Tuning Your Vehicle
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The best way to tune a vehicle is using a dyno. When using a dyno for tuning, the primary concern is to maintain consistency between runs by limiting the environmental factors which affect power. For this reason try to start each run with the same coolant temperature and air intake temperature. Try to maintain the same time interval between dyno runs.
Tuning VTC engines
For engines with variable valve timing (VTC), the tuning process is a little different from tuning any other engine. The best process is outlined below.
1. Start by tuning the low cam. To make the ECU use the low cam, change the VTEC parameters so that the VTEC point is high. You only need to perform dyno runs to a point above the expected VTEC point - normally 6500 rpm is sufficient to tune the low cam tables. Do not run the engine to high rpm (over 7000 rpm) on the low speed cam otherwise the lost motion assemblies can float, damaging the spring retainers.
2. Lock the cam a single angle. First find what cam angles your calibration uses - normally it will be 0, 10, 20, 30, 40 or 0, 15, 30, 40, 50 degrees.
Starting at the first cam angle, lock the cam angle to this setting by setting the low speed cam angle table to this value.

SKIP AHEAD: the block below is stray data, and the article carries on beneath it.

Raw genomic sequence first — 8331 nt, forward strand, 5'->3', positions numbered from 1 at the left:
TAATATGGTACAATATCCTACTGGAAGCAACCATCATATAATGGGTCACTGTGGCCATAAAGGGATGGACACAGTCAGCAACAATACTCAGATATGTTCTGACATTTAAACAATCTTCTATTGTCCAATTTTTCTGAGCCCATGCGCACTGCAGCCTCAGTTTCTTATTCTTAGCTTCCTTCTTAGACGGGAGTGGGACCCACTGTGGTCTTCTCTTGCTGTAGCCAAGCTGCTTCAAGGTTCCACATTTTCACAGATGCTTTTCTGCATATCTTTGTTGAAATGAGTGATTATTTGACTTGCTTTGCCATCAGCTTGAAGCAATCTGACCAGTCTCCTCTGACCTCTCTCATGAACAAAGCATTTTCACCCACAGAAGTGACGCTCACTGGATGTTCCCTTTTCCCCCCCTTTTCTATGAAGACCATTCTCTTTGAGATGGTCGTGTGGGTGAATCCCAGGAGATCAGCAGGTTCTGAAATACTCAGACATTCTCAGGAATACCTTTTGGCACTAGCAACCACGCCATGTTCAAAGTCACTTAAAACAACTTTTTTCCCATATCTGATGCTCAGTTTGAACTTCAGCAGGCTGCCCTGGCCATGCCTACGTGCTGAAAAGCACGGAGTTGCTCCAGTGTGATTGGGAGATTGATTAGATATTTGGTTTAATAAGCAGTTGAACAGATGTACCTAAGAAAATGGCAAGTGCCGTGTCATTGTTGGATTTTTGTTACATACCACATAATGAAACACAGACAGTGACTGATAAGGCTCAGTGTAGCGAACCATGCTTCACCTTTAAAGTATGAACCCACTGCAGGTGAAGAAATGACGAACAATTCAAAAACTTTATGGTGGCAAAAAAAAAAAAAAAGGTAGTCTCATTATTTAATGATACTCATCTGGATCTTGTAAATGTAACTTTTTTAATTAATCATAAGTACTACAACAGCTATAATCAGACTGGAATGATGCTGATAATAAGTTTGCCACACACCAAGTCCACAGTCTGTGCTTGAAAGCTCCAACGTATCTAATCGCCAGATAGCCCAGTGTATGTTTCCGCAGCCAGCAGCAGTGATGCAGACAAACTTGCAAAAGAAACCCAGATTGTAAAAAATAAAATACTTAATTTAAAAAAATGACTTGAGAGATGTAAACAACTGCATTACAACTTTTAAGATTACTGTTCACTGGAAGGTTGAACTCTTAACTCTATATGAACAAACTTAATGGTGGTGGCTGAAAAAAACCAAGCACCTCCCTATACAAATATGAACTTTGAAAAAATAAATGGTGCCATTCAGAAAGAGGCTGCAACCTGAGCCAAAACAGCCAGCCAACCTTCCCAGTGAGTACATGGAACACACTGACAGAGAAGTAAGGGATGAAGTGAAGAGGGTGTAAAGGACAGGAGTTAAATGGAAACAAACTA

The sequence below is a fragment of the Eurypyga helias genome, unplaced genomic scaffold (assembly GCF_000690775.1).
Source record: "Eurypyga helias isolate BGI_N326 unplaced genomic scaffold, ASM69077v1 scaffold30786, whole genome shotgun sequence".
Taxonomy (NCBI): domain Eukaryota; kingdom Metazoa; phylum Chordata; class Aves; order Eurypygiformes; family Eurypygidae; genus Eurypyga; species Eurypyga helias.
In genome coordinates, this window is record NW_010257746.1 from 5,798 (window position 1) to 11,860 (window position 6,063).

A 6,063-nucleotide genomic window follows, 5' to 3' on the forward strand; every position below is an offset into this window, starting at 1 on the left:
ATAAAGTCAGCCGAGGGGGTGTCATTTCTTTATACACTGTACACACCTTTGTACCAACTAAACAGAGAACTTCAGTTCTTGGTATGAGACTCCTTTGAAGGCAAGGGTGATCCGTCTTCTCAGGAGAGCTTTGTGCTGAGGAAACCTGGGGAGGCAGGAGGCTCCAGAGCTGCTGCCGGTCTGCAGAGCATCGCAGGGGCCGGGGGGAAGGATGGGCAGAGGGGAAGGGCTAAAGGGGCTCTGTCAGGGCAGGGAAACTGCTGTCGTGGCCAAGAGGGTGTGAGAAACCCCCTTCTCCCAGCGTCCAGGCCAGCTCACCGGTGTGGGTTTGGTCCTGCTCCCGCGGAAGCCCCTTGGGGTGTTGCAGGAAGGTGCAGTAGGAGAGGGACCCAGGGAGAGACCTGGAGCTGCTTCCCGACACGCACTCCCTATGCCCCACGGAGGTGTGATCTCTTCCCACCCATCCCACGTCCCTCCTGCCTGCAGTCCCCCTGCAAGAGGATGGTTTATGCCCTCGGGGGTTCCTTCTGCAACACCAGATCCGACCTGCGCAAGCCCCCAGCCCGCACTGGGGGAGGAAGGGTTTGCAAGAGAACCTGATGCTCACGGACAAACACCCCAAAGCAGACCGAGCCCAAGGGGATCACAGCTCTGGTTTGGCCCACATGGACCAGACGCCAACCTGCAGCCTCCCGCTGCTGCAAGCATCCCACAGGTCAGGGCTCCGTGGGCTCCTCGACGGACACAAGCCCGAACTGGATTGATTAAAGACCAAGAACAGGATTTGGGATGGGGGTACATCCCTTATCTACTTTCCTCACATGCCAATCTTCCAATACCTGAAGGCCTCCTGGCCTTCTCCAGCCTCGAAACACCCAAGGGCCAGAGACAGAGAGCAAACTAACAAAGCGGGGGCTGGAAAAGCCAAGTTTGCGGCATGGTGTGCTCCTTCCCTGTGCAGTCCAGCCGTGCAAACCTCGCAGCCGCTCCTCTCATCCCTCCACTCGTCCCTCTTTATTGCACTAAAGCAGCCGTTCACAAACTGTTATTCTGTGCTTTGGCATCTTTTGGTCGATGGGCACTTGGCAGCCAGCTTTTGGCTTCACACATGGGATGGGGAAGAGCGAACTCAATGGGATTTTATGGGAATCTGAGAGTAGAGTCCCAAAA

Cam locked to 15 degrees
3. Tune the fuel for this cam angle until the measured AF ratios are acceptable.
4. Tune the ignition for this cam angle. Generally the default ignition settings are close to optimum.
5. Copy the fuel and ignition tables from this cam angle table to the next cam angle table so that the next cam angle has a tuned starting point.
6. Repeat for the next cam angle by locking the cam angle to the next value, and return to step 2.
7. When finished tuning fuel & ignition for all cam angles, tune the VTC to generate a composite cam angle table.
8. Now tune the high cam by setting the VTEC point low.
You should start the dyno run just past the VTEC point, and continue to redline. Repeat steps 2 - 7 for the high speed cam.
10. (MAP calibrations) tune part throttle fuel.